Plaintiff points out that, despite a directive of the City of Chester to the contrary, the officers involved in her arrest failed to report that Officer Swanson used his taser; Officer Swanson also failed to collect and place into evidence the "yellow, pink and colored 'micro-dots' dispersed at the time of cartridge firing." (Mem. of Law Opposing Defs.' Mot. for Summ. J. at 7; Pl.'s Answer to Defs.' Mot. for Summ. J. Ex. C [Taser Directive].)

The failure of officers to follow a directive that they document the use of a taser on an individual does not, standing alone, support a Monell claim. Plaintiff has presented evidence that on a specific date, certain officers failed to follow a policy of the City of Chester. A municipality cannot be held liable based solely on its officers acting improperly on a single occasion.

Strange points to no specific training that the City of Chester failed to provide that could have prevented Officer Swanson's use of a taser on Strange. There is no evidence that the City of Chester had a policy, custom, or practice of failing to document taser usage. At most, Strange has provided evidence that on this one occasion, the use of a taser was not documented. Finally, although Plaintiff claims that the City of Chester was aware of similar improper activities by these Defendants in the past, there is no evidence in the record of any such activities. Officer Swanson testified that he was aware of some citizen complaints made against him but there is no indication of the nature of these complaints in the record. Strange stated that "the Chester Police Department has an ongoing and tolerated policy of allowing their officers to effect arrests with tasers without demanding that their own officers adhere to the city's clearly defined directives." (Mem. of Law Opposing Defs.' Mot. for Summ. J. at 8.) This claim is baseless. There is nothing that suggests an "ongoing and tolerated policy" exists that allows officers to improperly use tasers, and this Court cannot extrapolate to create one based on allegations arising from a single incident.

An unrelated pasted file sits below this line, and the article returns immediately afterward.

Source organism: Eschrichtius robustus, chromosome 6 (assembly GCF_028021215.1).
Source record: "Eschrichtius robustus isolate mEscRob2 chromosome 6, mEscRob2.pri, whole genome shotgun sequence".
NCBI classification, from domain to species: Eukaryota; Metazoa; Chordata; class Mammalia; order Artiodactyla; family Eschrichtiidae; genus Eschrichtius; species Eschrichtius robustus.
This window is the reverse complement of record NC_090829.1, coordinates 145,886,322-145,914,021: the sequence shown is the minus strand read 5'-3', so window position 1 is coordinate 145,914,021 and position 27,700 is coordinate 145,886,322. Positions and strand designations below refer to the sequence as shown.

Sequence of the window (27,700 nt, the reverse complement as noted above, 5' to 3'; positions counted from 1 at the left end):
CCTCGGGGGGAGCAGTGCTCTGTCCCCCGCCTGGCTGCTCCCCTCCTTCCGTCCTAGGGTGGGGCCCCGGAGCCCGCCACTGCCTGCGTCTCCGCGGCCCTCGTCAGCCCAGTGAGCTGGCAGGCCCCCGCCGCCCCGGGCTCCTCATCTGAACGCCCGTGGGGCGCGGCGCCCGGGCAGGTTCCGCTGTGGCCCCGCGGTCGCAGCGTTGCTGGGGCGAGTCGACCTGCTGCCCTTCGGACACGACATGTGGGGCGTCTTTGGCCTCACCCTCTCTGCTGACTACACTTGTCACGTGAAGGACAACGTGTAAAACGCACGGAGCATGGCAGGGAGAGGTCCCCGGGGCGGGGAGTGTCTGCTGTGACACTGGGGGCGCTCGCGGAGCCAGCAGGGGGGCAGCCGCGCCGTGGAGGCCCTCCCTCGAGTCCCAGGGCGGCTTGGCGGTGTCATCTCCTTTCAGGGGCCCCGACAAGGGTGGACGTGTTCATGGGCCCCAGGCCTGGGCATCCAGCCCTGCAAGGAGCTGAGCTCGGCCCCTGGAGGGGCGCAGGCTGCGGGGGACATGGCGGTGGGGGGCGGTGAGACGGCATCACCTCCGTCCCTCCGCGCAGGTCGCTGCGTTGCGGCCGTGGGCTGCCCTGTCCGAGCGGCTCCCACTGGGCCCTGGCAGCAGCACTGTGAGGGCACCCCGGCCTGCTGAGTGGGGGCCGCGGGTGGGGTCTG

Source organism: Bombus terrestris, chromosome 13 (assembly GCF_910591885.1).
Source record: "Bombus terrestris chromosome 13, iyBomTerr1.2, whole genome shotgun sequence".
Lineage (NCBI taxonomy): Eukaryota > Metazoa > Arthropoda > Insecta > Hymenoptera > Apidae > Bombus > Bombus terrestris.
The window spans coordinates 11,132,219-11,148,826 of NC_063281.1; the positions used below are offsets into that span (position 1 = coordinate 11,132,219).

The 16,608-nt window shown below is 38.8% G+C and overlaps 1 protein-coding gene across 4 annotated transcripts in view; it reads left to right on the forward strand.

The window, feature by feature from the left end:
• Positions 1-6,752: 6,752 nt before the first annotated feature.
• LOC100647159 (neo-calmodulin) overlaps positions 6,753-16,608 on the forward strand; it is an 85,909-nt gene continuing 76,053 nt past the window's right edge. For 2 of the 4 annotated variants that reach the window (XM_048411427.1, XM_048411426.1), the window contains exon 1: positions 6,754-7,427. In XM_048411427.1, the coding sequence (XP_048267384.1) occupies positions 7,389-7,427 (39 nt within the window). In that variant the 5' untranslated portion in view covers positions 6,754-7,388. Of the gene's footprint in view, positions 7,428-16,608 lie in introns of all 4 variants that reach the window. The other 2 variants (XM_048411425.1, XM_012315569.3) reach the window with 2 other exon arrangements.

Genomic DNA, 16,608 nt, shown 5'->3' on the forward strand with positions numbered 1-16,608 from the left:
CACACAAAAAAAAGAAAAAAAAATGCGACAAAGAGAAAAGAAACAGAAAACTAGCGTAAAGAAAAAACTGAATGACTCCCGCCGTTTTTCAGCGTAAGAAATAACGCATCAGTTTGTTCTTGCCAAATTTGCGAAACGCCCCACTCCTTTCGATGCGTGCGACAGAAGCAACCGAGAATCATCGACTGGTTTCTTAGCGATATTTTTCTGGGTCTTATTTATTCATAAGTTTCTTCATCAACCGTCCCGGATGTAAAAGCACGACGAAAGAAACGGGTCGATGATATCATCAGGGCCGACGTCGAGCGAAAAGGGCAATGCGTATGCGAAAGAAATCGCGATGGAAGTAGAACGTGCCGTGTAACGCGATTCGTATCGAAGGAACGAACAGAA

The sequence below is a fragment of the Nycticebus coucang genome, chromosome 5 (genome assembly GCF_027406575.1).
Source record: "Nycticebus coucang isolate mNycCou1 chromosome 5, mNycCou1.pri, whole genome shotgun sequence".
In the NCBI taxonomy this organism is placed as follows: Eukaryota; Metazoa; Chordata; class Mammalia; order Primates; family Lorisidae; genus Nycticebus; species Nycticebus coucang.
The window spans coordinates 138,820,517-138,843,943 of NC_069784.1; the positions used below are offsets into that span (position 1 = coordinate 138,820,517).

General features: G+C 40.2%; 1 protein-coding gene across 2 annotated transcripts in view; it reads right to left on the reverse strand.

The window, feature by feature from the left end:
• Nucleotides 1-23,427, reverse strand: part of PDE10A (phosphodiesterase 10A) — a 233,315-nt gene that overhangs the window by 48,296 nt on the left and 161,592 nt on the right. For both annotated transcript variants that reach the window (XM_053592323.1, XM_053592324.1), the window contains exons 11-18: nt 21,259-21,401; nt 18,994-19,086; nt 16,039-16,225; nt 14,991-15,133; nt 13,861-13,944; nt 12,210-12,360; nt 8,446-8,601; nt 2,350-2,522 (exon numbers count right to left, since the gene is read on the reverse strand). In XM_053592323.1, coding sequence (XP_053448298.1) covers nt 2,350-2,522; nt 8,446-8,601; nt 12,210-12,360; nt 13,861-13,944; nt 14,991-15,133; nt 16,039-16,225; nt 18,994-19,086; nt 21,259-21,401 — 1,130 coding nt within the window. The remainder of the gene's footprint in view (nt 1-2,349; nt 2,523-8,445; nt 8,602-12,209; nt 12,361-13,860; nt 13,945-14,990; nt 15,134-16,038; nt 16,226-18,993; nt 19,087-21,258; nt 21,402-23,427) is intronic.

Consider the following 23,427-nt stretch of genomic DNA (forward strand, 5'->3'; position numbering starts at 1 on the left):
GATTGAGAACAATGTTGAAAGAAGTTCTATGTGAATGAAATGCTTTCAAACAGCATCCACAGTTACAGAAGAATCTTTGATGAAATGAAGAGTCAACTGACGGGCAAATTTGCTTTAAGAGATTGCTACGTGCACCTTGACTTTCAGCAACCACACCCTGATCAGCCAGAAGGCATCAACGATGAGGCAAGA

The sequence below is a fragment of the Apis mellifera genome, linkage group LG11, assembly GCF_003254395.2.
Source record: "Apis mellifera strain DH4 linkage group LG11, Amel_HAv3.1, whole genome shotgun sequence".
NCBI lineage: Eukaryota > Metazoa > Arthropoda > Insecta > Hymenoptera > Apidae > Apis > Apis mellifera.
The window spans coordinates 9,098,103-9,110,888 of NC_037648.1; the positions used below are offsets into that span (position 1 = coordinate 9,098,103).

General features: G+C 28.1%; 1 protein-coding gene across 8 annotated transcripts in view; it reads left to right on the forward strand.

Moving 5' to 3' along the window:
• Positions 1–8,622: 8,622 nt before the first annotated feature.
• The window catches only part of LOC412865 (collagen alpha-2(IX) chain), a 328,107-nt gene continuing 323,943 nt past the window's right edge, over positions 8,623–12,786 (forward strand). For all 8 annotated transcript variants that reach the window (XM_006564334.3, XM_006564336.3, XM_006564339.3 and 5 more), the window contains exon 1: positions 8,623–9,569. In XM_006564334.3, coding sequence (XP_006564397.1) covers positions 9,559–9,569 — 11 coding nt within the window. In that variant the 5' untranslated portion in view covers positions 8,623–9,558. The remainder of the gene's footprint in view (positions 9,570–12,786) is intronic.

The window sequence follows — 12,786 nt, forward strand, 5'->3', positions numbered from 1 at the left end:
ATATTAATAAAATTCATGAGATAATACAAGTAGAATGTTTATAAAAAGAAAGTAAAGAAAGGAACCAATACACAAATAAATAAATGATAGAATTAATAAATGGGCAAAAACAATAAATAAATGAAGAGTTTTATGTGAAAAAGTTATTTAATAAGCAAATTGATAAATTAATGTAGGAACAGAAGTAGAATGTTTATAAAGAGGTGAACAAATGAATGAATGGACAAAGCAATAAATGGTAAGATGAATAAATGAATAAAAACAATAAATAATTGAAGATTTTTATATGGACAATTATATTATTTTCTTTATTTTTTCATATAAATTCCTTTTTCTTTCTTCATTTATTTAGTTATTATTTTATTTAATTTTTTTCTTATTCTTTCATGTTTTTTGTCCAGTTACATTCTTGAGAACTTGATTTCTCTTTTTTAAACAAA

Strange has failed to present a genuine issue of material fact on her remaining claims against Officer Swanson. She has also failed to raise a Monell claim against the City of Chester. Defendants' motion for summary judgment is granted. An Order consistent with this Memorandum will be docketed separately.